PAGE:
photograph taken in 1944

About Dunkeswell Airfield


The construction of Dunkeswell
airfield began in 1941. George Wimpey being the main contractor. During May 1942
Dunkeswell was transferred to 19 Group Coastal Command.

All major construction work had been completed by June 1943 and on the 26th June, Group
Captain E.C. Kidd moved in becoming the first Commanding Officer, RAF Station Dunkeswell.

Anti - Submarine Patrols

The weather was often unfavorable, take-offs of heavily loaded Liberator aircraft in instrument conditions and in
darkness were routine.Long patrols at low altitude usually in conditions of reduced visibility demanded constant vigilance in the search for enemy submarines and against the ever present threat from enemy fighters. Landings often in darkness with minimum ceilings and visibility required expert airmanship on the part of tired pilots and navigators.

Photograph of B-3 (C) Sadly this plane was lost with all her crew in the Bay of Biscay.
The crews and what they did

479 Anti - Submarine Group
U.S. Army Air Force
The 479th Anti-Submarine Group was
activated in July 1943 in St Eval, Cornwall, consisting of the 4th and 19th
Anti-Submarine Squadrons. The group operated under the control of No 19 Group
RAF Coastal Command. The 479th had some success when based in St Eval, sinking
two U-boats and sharing another with an RAF Squadron. The 479th ASG moved to
Dunkeswell on the 6th August 1943. The first operational missions were flown
from this base on the 7th. The next day Dunkeswell lost it's first Liberator
when Captain R.L Thomas and his crew failed to return from their anti-submarine
patrol. On the 21st August two more squadrons, the 6th and 22nd, joined the
group. Due to the proposed takeover of all anti-submarine duties by the United
States Navy the 6th only remained for one month, moving out to make room for
Navy Squadron VB-103. The 479th ASG lost four Liberators while based in
Dunkeswell and twenty nine men had been killed in action by the time the group
ceased operation on 31st December 1943.
Fleet Air Wing Seven U.S Navy
On the 24th September 1943 Patrol Bombing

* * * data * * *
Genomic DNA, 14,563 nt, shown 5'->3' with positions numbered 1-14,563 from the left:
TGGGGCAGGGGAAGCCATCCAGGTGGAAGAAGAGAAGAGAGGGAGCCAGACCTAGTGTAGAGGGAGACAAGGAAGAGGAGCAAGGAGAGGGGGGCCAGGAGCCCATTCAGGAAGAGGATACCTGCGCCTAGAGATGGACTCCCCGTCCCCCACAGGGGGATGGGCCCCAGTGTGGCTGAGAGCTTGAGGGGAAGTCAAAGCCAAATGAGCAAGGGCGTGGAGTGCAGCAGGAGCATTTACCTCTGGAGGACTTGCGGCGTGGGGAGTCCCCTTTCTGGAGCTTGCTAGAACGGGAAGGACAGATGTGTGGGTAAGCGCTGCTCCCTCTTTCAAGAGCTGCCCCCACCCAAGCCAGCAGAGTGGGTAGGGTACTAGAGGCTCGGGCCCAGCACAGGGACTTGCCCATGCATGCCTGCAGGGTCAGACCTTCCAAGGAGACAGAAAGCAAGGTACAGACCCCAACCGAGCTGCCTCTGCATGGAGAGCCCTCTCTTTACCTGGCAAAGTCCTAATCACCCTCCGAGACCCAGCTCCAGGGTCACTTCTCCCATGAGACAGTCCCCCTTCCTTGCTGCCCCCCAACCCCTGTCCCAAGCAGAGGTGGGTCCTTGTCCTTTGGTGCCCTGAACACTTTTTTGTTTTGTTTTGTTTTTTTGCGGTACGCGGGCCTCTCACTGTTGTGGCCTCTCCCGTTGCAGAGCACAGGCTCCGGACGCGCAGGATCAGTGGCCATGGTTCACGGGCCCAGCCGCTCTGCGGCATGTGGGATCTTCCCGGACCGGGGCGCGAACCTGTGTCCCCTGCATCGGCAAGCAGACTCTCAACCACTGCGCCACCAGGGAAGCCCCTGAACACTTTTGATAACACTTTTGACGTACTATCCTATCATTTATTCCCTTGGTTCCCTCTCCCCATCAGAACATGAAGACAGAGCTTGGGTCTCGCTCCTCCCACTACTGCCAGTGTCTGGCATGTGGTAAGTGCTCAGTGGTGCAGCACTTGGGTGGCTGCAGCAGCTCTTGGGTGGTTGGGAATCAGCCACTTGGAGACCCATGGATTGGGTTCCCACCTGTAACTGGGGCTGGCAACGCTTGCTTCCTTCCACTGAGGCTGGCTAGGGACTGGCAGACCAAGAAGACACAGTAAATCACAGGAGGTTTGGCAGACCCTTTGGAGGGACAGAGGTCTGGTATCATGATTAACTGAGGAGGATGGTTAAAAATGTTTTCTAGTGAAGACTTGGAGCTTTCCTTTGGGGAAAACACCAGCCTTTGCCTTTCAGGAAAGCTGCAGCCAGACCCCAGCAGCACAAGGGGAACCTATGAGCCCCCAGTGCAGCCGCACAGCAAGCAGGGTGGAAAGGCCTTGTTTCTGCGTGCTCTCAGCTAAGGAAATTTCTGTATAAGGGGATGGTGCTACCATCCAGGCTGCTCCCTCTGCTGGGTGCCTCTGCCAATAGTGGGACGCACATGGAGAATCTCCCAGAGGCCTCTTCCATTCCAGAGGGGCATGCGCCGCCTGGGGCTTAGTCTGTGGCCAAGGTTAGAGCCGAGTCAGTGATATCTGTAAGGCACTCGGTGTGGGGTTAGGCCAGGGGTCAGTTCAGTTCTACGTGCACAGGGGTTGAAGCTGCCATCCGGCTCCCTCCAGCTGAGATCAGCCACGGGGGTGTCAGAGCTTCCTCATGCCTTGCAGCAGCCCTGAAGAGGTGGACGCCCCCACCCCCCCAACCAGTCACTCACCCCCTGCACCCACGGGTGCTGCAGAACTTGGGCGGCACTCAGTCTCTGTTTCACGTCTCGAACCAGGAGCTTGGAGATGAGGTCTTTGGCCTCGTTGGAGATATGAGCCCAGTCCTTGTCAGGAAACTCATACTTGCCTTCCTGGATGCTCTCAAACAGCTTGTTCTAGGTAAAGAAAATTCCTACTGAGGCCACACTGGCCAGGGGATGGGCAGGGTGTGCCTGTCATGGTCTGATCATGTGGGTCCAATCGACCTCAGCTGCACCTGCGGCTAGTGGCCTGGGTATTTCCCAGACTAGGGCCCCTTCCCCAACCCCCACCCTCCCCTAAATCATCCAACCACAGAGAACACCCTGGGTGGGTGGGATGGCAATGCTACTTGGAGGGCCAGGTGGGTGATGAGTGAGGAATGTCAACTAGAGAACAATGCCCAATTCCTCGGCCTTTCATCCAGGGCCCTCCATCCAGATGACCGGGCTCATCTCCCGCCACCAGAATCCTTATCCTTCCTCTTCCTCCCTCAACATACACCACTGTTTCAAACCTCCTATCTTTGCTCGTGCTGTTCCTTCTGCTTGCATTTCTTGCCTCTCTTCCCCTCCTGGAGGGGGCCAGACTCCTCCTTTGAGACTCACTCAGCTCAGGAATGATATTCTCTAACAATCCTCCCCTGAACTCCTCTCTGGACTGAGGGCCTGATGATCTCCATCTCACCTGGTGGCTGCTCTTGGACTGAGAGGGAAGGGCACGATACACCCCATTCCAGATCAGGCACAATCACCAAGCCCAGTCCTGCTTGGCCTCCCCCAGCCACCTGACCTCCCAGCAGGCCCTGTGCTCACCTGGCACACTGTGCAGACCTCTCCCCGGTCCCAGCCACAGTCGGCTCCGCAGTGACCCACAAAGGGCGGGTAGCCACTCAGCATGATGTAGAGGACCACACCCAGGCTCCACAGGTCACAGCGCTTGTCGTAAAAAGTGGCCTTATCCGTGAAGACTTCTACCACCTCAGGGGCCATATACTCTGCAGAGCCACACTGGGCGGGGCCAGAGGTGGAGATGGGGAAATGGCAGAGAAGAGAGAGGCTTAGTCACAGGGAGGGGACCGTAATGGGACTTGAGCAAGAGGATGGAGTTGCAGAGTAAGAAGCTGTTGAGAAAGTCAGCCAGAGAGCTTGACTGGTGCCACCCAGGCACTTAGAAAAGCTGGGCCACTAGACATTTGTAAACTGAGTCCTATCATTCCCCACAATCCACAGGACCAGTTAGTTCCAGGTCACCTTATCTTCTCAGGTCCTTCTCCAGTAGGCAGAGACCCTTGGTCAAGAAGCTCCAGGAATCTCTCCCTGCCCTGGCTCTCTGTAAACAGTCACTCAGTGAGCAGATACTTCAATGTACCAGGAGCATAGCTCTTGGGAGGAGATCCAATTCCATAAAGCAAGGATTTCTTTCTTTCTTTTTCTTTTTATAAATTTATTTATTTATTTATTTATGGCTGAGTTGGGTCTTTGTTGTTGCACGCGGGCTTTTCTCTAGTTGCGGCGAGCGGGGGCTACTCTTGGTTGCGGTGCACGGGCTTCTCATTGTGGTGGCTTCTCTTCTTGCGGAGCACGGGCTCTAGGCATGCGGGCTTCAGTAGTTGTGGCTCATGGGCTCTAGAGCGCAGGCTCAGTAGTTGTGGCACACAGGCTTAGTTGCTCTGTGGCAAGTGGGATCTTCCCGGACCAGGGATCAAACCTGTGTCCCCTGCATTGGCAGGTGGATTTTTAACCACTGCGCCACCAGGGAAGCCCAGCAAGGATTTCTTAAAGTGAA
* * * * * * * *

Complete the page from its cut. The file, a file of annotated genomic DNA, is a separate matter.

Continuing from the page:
Squadron, (VB-103) moved to Dunkeswell from St Eval, Cornwall where squadron
personnel trained in RAF operational procedure. In October VB-105 and VB-110
arrived from St. Eval. These three squadrons, equipped with PB4Y-1 Liberators,
remained in Dunkeswell until the war ended. In June 1944 a detachment from
VB-114 with searchlight equipped PB4Y-1's arrived to fly night patrols. The
United States Navy took over the base on 23rd March 1943. RAF Station Dunkeswell
then became the United States Naval Air Facility Dunkeswell and the squadrons
became known collectively as Patrol Air Group One, United States Atlantic Fleet
Commander Thomas Durfee relieved Group Captain E.C. Kidd as base commander. When
Fleet Wing Seven ceased operations from Dunkeswell, the squadrons had flown a
total of 6,464 missions, sunk five submarines and assisted in sinking at least
four others. The Wing lost 183 officers and men, a further 49 were killed in
connection with the FAW-7 operation.
No 16 Ferry Unit Royal Air
Force
No 16 Ferry Unit was formed by the merger
of No 11 Ferry Unit and No 3 Aircraft Preparation Unit. The task for No 16 FU
was to prepare various types of aircraft for overseas services. The unit moved
to Dunkeswell on 9th August 1945. Aircraft prepared by No 16 FU included Anson,
Stirling, Vengence, Mosquito, Lancaster Spitfire and Warwick. In December 1945
twenty four Lancasters were dispatched overseas. No 16 Ferry Unit moved out in
May 1946. Dunkeswell then became a storage depot for various Maintenance Units
until February1949 when the RAF vacated the airfield.